One of the most widely studied models of argumentation was designed by Dr. Stephen Toulmin, a British philosopher and scholar of formal logic. The beauty of the Toulmin model is its simplicity — yet it reveals that truly mastering argumentation requires a series of high-stake decisions to be made “in the moment”.
The Three Components To An Argument
Once you begin to think about arguments in terms of their component parts, you will start to listen differently to how people are arguing. Dr. Toulmin breaks arguments down into three distinct parts.
- The Claim: The first component of the Toulmin model is the claim. It’s the conclusion that we are seeking to establish over the course of the argument. A claim is a statement that requires support. By itself, the statement carries little argumentative force. It is missing the evidence on which to ground it so the audience can start to accept it.
- The Grounds: The grounds are the second component of the model. An argument requires facts, data, statistics, and other pieces of evidence to represent it.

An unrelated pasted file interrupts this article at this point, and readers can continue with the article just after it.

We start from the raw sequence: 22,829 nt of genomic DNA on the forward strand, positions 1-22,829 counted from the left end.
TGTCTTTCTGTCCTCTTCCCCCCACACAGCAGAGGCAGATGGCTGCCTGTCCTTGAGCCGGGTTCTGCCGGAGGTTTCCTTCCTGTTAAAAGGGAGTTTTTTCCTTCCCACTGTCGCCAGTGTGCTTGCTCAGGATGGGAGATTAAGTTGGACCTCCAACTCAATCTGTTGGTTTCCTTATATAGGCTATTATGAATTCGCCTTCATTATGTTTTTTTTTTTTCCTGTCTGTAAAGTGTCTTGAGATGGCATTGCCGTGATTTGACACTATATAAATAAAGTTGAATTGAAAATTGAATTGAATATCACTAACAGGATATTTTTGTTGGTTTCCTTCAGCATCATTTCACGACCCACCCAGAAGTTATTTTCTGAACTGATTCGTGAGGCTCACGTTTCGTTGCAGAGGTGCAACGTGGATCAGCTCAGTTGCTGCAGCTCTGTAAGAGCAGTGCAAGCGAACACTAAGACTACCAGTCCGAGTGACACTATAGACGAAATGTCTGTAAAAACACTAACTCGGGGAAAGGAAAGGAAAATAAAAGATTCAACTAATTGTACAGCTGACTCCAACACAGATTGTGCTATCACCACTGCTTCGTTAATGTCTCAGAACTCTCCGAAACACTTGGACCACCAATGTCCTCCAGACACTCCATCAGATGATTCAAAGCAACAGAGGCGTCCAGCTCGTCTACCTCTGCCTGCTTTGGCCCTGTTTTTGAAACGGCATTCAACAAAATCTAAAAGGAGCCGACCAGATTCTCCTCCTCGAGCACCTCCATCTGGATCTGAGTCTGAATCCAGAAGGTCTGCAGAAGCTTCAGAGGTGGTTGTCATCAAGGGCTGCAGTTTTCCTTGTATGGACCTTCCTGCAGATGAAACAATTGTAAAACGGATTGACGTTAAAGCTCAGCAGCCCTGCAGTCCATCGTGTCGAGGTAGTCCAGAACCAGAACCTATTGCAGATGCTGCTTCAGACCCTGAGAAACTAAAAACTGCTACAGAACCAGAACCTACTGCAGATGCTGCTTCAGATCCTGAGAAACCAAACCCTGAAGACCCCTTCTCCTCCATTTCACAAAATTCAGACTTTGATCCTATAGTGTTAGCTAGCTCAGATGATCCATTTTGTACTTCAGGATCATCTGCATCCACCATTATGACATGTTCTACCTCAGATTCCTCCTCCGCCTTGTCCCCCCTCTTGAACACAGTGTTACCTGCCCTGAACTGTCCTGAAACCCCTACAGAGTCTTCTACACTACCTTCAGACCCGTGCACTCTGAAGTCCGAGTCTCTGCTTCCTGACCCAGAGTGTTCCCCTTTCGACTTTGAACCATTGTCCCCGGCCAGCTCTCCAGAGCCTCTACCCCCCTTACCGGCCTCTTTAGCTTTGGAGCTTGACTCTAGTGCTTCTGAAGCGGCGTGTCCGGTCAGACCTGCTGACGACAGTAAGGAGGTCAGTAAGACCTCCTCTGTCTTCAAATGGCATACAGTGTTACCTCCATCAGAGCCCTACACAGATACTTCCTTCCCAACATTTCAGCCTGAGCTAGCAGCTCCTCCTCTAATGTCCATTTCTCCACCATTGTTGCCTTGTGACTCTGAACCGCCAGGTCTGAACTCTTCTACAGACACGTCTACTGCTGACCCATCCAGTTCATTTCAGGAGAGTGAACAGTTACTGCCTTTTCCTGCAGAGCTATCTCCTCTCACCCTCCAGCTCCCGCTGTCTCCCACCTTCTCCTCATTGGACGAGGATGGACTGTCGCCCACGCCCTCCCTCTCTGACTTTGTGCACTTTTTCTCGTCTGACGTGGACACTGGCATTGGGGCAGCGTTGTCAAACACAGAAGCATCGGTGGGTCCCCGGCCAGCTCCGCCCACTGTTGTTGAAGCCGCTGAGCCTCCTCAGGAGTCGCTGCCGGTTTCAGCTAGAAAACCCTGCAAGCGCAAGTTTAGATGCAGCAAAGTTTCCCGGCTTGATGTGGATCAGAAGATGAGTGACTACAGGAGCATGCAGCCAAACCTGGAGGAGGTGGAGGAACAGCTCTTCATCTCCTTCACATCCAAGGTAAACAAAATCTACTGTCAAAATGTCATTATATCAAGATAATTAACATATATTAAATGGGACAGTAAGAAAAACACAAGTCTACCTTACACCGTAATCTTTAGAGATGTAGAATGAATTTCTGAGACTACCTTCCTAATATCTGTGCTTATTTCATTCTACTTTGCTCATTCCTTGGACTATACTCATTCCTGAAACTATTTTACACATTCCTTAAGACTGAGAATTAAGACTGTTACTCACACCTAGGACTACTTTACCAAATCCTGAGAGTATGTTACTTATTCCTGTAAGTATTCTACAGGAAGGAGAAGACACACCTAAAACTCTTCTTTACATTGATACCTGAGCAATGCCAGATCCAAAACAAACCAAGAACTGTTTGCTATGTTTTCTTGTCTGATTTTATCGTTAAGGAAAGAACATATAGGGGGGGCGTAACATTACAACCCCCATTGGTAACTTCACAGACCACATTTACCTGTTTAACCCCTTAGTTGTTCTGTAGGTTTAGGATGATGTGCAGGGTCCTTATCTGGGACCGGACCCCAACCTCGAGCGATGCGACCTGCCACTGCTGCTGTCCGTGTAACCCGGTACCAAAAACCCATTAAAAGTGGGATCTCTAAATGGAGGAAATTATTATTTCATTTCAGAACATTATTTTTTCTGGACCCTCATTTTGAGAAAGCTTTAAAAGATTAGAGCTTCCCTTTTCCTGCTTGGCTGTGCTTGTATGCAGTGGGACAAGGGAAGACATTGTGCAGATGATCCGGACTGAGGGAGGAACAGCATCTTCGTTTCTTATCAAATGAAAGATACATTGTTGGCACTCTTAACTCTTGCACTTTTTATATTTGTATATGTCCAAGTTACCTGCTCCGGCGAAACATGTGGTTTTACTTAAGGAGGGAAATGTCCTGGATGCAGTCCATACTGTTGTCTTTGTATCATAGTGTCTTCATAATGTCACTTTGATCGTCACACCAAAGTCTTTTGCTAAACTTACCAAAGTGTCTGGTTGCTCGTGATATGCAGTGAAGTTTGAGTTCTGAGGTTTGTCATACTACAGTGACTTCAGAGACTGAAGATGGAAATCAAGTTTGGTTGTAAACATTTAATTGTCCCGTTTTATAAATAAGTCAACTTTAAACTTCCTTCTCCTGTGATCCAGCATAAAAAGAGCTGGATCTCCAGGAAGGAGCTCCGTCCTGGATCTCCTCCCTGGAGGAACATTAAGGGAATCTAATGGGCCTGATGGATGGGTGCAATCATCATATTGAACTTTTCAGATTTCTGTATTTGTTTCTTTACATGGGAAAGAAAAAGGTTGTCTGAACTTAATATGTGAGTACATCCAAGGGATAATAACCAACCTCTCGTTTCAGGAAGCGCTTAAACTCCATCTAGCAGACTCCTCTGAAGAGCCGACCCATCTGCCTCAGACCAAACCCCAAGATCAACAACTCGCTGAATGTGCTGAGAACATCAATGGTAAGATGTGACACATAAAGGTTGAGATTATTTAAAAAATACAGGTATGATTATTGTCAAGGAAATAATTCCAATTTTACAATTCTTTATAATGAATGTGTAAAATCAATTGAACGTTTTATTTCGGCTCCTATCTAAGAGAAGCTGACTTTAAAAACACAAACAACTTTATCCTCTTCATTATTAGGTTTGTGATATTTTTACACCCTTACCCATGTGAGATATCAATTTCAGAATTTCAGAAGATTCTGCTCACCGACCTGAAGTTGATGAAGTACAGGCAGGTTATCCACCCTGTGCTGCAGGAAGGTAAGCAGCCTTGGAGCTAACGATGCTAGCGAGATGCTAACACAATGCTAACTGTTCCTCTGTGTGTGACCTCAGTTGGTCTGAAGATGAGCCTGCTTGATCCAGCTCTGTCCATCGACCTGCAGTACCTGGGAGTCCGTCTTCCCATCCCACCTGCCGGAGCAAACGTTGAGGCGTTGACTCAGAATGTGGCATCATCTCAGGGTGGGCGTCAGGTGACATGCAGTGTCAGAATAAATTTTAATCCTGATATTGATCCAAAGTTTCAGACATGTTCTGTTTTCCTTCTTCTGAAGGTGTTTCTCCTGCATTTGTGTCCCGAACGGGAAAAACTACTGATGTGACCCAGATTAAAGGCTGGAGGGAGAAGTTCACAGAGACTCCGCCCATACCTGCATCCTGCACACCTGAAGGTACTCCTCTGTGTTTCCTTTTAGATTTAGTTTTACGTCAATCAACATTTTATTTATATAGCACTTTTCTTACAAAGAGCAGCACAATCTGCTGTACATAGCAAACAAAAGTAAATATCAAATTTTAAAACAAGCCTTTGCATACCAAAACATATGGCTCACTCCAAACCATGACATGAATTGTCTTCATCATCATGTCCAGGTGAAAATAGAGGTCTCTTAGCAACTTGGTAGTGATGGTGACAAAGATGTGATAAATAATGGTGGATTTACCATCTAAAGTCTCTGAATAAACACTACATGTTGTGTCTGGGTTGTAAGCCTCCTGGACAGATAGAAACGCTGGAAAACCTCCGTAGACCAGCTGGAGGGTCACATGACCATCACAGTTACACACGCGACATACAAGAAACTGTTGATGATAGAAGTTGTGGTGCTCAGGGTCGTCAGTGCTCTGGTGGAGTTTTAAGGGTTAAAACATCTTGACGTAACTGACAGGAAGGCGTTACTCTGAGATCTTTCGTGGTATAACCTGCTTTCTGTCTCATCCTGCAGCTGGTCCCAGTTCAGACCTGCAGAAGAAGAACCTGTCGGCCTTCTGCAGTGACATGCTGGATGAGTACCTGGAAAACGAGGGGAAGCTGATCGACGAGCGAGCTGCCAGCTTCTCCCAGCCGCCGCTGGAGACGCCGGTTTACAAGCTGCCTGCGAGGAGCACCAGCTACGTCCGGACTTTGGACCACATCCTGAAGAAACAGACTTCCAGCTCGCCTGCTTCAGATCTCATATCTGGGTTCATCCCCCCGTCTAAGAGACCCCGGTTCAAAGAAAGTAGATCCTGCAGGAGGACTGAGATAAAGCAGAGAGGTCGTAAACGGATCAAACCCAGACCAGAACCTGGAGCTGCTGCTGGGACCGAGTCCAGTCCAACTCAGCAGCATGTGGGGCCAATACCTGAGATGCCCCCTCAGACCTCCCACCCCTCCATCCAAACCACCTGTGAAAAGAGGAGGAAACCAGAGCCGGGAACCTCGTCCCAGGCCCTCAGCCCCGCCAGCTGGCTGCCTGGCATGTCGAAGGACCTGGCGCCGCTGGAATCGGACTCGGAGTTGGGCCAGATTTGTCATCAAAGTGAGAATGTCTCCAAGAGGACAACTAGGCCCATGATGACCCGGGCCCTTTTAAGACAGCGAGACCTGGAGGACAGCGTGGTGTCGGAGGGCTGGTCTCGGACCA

- The Warrant: The connection between the claim and the grounds is the warrant—the third component of the model. According to Dr. Toulmin, the connection between the evidence and the claim is not automatic. In most arguments, people make strong claims and have some data, but they invest relatively little time in connecting them. It is key to focus your attention on the warrant: it is often the most vulnerable part of an argument.
People often use their boldest language in the claim. Rather than getting distracted by their words, you will be listening for their actual warrants. When you realize their warrants are vulnerable for attack, you will start to evolve in terms of which arguments you prioritize when you respond.
Learn more about the claim, the evidence, and the warrant
Organizational Decision Making Issues at the Committee Level